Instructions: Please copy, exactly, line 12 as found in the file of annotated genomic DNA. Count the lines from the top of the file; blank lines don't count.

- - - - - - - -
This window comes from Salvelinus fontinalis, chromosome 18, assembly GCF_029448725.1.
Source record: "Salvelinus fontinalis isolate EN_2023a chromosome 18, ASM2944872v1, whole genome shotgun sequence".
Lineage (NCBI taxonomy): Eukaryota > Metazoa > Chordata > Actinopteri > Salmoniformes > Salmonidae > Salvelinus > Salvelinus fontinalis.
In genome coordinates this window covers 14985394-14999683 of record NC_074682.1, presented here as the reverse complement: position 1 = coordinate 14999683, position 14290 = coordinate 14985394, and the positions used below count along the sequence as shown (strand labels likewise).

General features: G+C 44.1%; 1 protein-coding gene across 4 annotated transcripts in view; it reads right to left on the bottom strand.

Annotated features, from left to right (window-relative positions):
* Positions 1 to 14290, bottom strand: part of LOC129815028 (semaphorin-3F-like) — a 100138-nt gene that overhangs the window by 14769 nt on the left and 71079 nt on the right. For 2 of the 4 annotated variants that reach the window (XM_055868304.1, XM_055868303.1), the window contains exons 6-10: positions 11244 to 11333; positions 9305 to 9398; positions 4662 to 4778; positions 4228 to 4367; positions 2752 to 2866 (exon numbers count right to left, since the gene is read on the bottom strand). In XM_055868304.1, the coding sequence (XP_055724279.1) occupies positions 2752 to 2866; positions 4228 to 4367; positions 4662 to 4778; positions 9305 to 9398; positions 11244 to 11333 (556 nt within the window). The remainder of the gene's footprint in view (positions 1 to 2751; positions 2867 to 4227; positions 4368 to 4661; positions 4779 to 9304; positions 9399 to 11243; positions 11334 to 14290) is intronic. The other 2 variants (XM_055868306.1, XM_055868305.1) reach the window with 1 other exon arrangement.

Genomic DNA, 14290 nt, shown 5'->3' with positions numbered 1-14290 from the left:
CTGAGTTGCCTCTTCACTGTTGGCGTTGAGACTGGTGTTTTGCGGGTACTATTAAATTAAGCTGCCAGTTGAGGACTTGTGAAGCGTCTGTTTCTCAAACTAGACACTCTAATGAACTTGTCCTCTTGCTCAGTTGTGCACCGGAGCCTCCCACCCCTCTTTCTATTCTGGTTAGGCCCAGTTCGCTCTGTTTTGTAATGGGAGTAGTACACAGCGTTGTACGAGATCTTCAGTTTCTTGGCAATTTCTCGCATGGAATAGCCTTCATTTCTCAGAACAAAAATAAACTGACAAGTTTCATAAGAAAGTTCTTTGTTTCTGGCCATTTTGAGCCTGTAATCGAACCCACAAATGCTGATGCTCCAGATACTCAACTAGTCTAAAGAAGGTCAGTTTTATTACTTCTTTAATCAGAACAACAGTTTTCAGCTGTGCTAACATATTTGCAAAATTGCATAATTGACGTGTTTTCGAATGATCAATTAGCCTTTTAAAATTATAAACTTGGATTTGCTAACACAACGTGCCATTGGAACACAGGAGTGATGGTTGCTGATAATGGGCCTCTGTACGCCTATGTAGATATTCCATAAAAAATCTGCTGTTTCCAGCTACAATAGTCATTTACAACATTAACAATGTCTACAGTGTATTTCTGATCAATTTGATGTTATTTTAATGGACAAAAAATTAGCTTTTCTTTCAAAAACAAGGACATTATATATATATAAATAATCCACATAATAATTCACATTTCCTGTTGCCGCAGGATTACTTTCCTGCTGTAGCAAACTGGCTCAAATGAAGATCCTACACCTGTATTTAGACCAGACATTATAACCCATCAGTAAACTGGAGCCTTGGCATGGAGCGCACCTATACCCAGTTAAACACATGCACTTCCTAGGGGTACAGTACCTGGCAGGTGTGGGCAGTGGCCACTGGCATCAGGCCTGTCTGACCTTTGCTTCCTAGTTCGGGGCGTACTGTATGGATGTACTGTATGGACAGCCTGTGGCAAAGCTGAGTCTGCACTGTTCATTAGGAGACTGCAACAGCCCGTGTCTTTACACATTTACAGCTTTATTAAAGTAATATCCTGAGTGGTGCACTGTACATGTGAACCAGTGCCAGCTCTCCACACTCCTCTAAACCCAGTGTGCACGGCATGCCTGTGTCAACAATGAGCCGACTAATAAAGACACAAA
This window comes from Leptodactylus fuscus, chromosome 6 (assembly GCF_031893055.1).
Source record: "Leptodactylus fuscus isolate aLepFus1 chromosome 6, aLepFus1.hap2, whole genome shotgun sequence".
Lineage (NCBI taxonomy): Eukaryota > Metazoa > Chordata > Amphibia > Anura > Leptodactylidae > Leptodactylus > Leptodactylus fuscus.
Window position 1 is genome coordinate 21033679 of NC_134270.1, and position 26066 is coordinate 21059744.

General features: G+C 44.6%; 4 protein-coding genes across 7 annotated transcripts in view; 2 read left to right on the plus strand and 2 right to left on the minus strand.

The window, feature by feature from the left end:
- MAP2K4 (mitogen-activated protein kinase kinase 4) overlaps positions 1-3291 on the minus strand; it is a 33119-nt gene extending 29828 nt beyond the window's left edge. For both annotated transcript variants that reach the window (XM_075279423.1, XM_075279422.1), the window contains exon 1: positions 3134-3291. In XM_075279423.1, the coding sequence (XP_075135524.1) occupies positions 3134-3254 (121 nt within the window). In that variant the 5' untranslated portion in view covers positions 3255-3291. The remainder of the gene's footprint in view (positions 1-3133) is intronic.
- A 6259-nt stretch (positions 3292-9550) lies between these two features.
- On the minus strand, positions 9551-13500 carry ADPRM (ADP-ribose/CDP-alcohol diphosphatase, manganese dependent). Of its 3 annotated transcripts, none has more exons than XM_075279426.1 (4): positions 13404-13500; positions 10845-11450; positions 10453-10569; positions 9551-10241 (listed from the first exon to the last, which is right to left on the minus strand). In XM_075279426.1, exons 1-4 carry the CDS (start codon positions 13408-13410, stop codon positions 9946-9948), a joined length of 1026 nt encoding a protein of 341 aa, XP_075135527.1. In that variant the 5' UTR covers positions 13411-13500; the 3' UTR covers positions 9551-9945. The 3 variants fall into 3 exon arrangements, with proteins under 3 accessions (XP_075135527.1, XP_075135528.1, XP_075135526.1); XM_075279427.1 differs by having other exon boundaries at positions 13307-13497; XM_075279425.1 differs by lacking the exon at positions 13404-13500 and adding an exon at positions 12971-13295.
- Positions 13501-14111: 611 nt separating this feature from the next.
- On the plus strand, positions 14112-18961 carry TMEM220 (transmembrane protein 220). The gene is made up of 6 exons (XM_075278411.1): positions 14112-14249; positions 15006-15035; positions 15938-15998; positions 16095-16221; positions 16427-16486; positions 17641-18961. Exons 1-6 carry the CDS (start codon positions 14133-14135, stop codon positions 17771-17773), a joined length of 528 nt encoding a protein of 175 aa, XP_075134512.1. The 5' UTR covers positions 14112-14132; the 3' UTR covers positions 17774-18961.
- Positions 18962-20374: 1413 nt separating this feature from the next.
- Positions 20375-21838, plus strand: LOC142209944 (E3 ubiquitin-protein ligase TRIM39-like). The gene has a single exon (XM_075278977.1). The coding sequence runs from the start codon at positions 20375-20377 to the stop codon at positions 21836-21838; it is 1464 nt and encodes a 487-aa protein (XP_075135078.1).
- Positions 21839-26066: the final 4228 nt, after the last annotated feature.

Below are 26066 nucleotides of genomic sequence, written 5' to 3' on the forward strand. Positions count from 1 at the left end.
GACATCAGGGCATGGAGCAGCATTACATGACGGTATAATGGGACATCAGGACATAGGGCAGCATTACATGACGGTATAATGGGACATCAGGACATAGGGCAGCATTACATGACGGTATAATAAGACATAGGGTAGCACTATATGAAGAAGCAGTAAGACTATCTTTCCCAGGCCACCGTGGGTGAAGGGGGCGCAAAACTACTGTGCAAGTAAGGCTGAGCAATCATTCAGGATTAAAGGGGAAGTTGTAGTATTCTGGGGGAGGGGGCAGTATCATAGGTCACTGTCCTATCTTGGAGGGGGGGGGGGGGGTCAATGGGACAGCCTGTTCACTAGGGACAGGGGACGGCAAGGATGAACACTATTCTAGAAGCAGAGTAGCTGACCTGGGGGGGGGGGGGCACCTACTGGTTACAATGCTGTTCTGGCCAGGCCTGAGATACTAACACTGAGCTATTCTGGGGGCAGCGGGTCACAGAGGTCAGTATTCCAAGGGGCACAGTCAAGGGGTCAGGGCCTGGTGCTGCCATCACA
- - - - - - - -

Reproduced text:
Lineage (NCBI taxonomy): Eukaryota > Metazoa > Chordata > Amphibia > Anura > Leptodactylidae > Leptodactylus > Leptodactylus fuscus.